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The Neoliberalism of Mexico’s New Government Continues to Dispossess and Kill

Two members of the National Indigenous Congress kidnapped and murdered by narco-paramilitaries who receive government backing.

Following the article is a statement from the Popular Indigenous Council of Guerrero – Emiliano Zapata (CIPOG-EZ) on the assassination of two of its members.

By Ñaní Pinto, Avispa Midia
Translated by Scott Campbell

For the indigenous peoples of Mexico, the winds of war today seem to be the same as those of previous governments. Andrés Manuel López Obrador’s (AMLO) government has been in power just four months and the imposition of development projects, dispossession, persecution, harassment, forced disappearances, and murders continue as before.

On May 4, in the southern Mexican state of Guerrero, indigenous Nahuas belonging to the Popular Indigenous Council of Guerrero – Emiliano Zapata (CIPOG-EZ), held a meeting to coordinate actions at state and federal agencies to pressure them into meeting their social and political demands that had been rejected by the three levels of government. At the end of the meeting, at approximately 6pm, an armed group in Chilapa, Guerrero, kidnapped and later murdered José Lucio Bartolo Faustino and Modesto Verales Sebastián, both members of the National Indigenous Congress (CNI).

On more than one occasion, members of CIPOG-EZ informed the Mexican president that they had been under “siege by criminal organizations tolerated by the three levels of government,” reported members of the Indigenous Governing Council (CIG). The indigenous groups are unequivocal in asserting that AMLO had information about the situation in these communities and therefore cannot say that “he did not know.”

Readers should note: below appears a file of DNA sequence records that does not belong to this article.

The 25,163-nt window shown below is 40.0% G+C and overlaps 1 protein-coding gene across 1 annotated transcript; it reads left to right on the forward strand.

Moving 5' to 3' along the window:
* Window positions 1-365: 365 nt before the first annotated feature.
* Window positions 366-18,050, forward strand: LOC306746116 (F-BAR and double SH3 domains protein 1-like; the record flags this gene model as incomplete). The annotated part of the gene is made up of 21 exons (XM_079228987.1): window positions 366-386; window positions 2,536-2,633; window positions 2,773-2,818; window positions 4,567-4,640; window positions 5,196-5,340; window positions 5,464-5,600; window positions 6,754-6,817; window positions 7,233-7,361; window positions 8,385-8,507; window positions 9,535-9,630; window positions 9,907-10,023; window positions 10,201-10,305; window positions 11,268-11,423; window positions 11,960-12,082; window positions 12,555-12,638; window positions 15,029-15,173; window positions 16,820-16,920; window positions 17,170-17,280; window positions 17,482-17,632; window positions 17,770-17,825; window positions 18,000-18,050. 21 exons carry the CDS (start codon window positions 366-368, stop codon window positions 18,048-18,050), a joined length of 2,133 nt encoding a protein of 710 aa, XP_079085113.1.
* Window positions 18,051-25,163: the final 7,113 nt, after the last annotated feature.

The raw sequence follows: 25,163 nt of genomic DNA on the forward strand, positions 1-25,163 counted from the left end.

For their part, in a joint statement, the CNI-CIG and the Zapatista Army of National Liberation (EZLN) said that the indigenous men were killed by narco-paramilitaries who receive government backing. “It is important to mention that our murdered compañeros and their communities have for years been organizing their own Community Police in order to resist the violence, extortion, and poppy cultivation imposed by two criminal groups in the area, Los Ardillos and Los Rojos. These two groups control municipal presidencies across the region and are protected by the Mexican army and the municipal and state police. At one point they even managed to get one of their leaders named president of the Guerrero State Congress,” the statement asserted.

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Samir Didn’t Die! He Multiplied!

Samir lives on and the struggle goes on!

With sorrow and rage, thousands of Mexican people are mourning the assassination of Samir Flores Soberanes and promising to carry on on his commitment to the defense of the land, water, education, grassroots communication and autonomy of the people.

On February 20th at 5 o’clock in the morning, Samir Flores was killed just outside his front door in Amilcingo, state of Morelos. “Around 5 o’clock in the morning, two carloads parked outside his house and began to call him until Samir went out; four shots were heard and two of them hit him in his head, killing our comrade,” says a statement released by the Peoples’ Front in Defense of the Land and Water in Morelos, Puebla and Tlaxcala.

People immediately began to arrive in his town for the wake that was held with much love and affection.

A message from the Assembly of the Peoples of Morelos (APPM), which Samir founded, says: “We have no more boys, girls, sons, daughters, wives,  husbands, sisters, brothers, fathers or mothers to sacrifice…We have no more tears to cry.”